By default, the principal buffer has a switch buffer policy. Under this policy, per-CPU buffers are allocated in pairs, where one buffer is active and the other buffer is inactive. When a DTrace consumer attempts to read a buffer, the kernel first switches the inactive and active buffers. Buffer switching is done in such a manner that there is no window in which tracing data can be lost. When the buffers are switched, the newly inactive buffer is copied out to the DTrace consumer. This policy assures that the consumer always sees a self-consistent buffer. Note that a buffer is never simultaneously traced to and copied out. This technique also avoids introducing a window of time in which tracing is paused or otherwise prevented. The rate at which the buffer is switched and read out is controlled by the consumer with the switchrate option. As with any rate option, switchrate can be specified with the any time suffix, but defaults to rate-per-second. For more information about switchrate and other options, see Chapter 10, Options and Tunables.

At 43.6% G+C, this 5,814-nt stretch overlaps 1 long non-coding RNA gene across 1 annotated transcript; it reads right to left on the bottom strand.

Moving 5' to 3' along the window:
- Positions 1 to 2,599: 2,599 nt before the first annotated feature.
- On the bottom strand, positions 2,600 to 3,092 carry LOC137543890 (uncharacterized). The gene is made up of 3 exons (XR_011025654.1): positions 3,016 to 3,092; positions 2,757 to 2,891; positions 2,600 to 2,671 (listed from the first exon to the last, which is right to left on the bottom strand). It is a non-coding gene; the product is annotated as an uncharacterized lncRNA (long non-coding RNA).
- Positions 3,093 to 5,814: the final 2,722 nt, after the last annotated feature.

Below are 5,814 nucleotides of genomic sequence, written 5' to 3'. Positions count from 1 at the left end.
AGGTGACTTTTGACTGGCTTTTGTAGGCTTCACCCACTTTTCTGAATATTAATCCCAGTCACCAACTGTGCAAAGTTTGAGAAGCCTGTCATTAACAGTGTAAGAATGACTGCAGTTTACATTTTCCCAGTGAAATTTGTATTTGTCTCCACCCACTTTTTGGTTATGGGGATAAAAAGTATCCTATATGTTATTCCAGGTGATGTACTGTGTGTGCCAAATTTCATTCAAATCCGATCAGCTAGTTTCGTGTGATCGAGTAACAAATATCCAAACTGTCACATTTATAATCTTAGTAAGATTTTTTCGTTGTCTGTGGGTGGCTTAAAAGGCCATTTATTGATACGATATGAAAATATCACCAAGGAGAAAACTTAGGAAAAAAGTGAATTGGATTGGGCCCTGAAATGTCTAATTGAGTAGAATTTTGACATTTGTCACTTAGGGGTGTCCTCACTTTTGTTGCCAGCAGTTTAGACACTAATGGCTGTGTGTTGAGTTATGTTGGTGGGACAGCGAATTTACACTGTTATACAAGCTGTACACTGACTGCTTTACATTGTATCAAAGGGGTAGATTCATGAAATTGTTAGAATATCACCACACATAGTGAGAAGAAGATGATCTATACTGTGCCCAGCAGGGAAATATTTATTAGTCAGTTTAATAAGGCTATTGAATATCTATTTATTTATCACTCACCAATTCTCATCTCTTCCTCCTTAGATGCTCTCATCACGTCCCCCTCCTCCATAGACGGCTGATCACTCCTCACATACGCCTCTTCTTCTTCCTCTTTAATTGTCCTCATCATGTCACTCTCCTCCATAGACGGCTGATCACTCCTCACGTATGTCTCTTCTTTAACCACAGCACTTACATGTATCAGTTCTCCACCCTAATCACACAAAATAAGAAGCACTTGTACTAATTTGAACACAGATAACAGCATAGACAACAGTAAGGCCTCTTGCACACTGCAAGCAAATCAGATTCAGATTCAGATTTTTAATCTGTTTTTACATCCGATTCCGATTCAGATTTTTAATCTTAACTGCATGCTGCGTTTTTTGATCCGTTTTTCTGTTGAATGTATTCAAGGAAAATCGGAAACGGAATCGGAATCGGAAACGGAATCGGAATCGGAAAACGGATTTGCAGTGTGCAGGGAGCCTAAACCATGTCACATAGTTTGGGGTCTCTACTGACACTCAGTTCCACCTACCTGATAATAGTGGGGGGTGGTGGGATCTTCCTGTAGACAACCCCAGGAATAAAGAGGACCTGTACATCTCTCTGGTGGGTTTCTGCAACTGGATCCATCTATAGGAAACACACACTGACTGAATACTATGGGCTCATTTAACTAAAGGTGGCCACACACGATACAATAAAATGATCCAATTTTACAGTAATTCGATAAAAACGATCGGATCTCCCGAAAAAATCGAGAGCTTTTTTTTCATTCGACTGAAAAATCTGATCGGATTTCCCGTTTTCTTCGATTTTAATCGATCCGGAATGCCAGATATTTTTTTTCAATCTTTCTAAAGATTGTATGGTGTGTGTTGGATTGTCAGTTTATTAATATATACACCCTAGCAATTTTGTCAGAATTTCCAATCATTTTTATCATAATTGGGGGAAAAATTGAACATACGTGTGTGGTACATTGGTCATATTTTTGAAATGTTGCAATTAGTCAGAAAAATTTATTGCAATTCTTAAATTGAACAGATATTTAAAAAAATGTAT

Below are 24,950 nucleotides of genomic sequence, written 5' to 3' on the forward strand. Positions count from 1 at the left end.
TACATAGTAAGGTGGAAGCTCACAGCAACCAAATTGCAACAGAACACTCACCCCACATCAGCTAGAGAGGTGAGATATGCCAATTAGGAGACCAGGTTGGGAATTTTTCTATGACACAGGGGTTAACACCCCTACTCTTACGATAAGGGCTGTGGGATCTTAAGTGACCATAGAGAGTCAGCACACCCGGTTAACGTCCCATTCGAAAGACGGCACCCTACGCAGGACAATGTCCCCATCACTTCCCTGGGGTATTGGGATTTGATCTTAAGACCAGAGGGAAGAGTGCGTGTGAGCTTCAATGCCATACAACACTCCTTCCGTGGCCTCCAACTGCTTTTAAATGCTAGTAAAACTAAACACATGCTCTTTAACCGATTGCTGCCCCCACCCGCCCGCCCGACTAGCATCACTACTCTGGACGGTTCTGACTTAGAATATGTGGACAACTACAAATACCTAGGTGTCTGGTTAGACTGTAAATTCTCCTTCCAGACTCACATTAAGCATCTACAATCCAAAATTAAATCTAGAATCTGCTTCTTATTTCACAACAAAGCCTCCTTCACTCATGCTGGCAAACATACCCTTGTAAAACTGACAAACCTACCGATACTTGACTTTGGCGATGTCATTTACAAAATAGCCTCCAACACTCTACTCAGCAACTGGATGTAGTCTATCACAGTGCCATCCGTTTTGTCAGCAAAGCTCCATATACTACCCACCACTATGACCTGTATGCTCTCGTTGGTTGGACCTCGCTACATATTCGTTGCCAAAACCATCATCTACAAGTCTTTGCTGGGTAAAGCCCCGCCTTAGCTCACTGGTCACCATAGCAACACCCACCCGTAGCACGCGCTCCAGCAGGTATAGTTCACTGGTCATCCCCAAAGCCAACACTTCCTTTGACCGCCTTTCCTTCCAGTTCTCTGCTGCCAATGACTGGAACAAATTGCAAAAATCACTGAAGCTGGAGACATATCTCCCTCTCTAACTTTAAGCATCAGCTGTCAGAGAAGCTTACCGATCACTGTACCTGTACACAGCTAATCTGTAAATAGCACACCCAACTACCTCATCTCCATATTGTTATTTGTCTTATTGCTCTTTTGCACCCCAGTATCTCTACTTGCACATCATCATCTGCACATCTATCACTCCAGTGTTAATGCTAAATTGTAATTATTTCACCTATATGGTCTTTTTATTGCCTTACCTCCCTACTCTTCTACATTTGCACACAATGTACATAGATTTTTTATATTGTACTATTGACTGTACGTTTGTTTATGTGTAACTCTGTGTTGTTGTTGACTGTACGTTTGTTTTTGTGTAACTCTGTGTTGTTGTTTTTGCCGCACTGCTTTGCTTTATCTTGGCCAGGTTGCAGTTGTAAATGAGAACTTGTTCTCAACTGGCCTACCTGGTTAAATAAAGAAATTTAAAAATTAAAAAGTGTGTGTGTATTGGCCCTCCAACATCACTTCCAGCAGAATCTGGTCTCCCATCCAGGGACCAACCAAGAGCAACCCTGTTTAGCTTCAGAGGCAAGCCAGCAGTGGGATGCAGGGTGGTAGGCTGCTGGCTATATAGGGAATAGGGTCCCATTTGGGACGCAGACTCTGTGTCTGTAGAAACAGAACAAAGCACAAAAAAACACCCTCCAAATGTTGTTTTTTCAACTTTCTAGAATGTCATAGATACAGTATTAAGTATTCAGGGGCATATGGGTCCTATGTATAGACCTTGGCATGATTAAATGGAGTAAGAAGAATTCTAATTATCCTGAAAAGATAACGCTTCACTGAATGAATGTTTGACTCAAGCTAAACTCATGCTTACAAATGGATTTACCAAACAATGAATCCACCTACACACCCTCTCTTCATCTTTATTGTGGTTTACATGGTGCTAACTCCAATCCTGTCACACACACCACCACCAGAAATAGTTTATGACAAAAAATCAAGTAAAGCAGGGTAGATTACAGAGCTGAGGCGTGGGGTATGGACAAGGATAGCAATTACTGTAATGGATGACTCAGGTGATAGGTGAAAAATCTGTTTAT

Under the switch policy, if a given enabled probe would trace more data than there is space available in the active principal buffer, the data is dropped and a per-CPU drop count is incremented. In the event of one or more drops, dtrace displays a message similar to the following:

dtrace: 11 drops on CPU 0

If a given record is larger than the total buffer size, the record is dropped, regardless of buffer policy. You can reduce or eliminate drops, either by increasing the size of the principal buffer with the bufsize option, or by increasing the switching rate with the switchrate option.

Under the switch policy, scratch memory for DTrace subroutines is allocated out of the active buffer.

5.2.2 fill Policy